Another very low light situation I found myself in this month was at my oldest son Tyler's birthday party. Keep in mind that I cried for the majority of this day (HELLO, TEN YEARS OLD), so I wasn't super focused on photos.  But I did have enough sense to bring my camera, and, I got a couple of really fun wide open shots to add to this month's theme.  I debated on saving these to share for February's challenge of "hard light" (because this was REALLY hard), but the bokeh was so gorgeous that I couldn't not include it for this month.  This first one is an absolute perfect example of why you should experiment with stopping down your lens! I really love this image.

Sigma 35 mm {f/1.6, 1/160, ISO 2500}

Sigma 35 mm {f/1.6, 1/160, ISO 2500}

Sigma 35mm {f/1.8, 1/500, ISO 3200}

Sigma 35mm {f/1.8, 1/500, ISO 3200}

Sigma 35mm {f/1.8, 1/625, ISO 3200}

Sigma 35mm {f/1.8, 1/625, ISO 3200}

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wide open for documentary shots

When you are photographing fast moving kids, it can be intimidating to shoot wide open.  However, it is fun to get familiar with opening your lens up for snapshots.  In January, we got to visit our Seattle cuzzies. The kids were having a blast playing Pie in the Face. Recently, these have become the opportunities I have passed up and just reached for my phone to take the "this happened" obligatory pic.  I was so glad I had this project in mind to inspire me to grab my big girl camera.  They aren't anything artistically amazing to write home about, but they are playful, fun documentary-style memories for our family.  All shot wide open on my Canon 24-70mm.

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Lenses

I shoot "wide open" almost exclusively on my 3 lenses that open up to f/2.8.  However, I do own two lenses that open up to 1..2 and 1.4.  I LOVE the flexibility these lenses give me when I need them.  If you are looking for a relatively inexpensive lens to experiment on, the Sigma 35 mm 1.4 is absolutely the way to go.  In general, the lower the f-stop (aperture) a lens offers, often the more expensive it is (especially for professional series lenses where the crispness of the focus is exceptional even at the widest aperture).  If you have the resources to spend money on a professional lens, the upgrade is well worth it.  

Most of the photos below are actually from last year, but they show off the sharp focus of  the Canon 50mm f/1.2.  They are all shot between 1,2 and 2.0 under very low winter & indoor light.  

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Can you shoot wide open for sports?

I really like to bring my camera to my boys' gymnastics meets so that I can zoom in to their events.  A lot of advice says that you have to have a very fast shutter speed or shoot at an aperture above 4.0 in order to get sports shots in focus.  While you will likely get the majority of your images in focus with this traditional mindset, you may not get the most interesting or emotive shots.  Opening up your lens may give you a new spin on an old sport.  If you are struggling, I suggest trying back-button focus.  This will give you a lot more control over fast moving subjects.  On a side note, at your kids' next sporting event, try working on catching the action on the sidelines ... those are usually my favorite photographs.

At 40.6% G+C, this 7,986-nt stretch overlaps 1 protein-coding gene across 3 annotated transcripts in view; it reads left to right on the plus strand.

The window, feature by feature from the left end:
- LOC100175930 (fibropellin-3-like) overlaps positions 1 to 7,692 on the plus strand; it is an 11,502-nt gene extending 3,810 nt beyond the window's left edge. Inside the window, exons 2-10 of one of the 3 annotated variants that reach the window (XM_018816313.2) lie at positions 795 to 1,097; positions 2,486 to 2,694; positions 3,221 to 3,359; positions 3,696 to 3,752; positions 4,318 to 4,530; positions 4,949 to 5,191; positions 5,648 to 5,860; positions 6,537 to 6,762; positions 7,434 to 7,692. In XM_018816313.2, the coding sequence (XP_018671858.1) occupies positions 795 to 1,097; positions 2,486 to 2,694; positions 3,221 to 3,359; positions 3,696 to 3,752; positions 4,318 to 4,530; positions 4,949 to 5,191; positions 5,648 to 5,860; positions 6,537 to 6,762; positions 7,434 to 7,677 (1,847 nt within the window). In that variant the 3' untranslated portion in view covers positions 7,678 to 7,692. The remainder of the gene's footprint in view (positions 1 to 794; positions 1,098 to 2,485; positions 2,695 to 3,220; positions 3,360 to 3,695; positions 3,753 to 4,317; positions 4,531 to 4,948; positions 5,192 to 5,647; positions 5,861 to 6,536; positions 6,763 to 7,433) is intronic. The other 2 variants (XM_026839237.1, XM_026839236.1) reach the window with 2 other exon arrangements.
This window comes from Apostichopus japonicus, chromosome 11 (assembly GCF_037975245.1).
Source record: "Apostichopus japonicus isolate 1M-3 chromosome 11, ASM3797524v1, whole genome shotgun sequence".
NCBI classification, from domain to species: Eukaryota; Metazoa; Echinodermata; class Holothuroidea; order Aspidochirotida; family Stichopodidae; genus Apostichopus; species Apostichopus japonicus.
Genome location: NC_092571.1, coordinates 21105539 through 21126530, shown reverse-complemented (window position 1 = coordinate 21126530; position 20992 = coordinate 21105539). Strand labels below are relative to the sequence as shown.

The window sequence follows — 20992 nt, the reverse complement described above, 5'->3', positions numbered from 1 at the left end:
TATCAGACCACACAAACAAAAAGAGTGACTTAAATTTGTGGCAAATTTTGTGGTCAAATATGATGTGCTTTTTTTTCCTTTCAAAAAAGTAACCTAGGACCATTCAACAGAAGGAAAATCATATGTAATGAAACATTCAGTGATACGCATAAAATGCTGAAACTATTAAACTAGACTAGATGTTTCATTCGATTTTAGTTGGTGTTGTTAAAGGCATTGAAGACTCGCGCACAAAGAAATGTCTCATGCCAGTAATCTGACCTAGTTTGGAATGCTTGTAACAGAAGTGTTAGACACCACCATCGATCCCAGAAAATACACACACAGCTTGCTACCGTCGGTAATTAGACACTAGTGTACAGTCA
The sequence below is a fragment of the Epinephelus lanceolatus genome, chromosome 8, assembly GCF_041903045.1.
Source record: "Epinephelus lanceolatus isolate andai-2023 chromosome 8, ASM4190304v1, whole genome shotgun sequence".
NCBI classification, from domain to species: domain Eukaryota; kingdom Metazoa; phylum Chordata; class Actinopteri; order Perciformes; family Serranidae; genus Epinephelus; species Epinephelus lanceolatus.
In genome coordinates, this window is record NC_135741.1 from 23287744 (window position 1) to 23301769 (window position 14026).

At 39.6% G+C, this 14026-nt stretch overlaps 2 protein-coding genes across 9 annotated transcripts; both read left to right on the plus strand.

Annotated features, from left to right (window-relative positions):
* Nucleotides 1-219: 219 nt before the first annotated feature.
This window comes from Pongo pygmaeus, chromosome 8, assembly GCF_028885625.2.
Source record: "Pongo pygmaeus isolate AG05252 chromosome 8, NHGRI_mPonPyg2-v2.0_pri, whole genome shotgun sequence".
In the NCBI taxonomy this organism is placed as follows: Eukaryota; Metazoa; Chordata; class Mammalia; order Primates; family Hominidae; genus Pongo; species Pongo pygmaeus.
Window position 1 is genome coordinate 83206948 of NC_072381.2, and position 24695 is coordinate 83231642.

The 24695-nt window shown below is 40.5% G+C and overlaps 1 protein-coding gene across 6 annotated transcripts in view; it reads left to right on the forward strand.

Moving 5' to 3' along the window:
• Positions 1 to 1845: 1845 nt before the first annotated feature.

Canon 24-70mm at 30mm (f/2.8, 1/500, ISO 4000)

Canon 24-70mm at 30mm (f/2.8, 1/500, ISO 4000)

                                                                                                                                                                                                                   PS Yes, that's my kid in 1st place :)

                                                                                                                                                                                                                   PS Yes, that's my kid in 1st place :)


The compromise

As I've mentioned, the one problem with a wide open aperture is that you can sacrifice focus.  Here, while I adore this portrait of Gavin, I would like it better if both his eyes were in focus.  It's not as noticeable on a smaller screen, but blown up on a computer screen, the ever so slight angle of his face was too much for f/1.2.  HOWEVER ... check out how sharp that one eye is even at f/1.2.  WOW! And that's why this lens affords its price tag.   

Canon 50 mm (f/1.2, 1/1600, ISO 1000)

Canon 50 mm (f/1.2, 1/1600, ISO 1000)

Circle Time

Sigma 35mm (f/1.4, 1/200, ISO 5000)

Sigma 35mm (f/1.4, 1/200, ISO 5000)

Everyone loves a good twirl!  This photo embodies EVERYTHING I love about shooting wide open and photography in general.  It simultanously follows and breaks the "rules" of design and photography, it defies most traditional approaches [aka it's a portrait with no head], and it's a wonderful memory that took some effort to capture but was well worth it.  

Now you've seen a few of my wide open shots, I'd love for you to circle on over to Alicia's page to see how she has approached January's project.  Alicia Moss is one of the amazing photographers participating in Life from this Lens, and I'm very excited to get to see her work and get to know her this year.  Congrats Alicia on finishing up month one!!  You can also follow us on Instagram under our hashtag #lifefromthislens .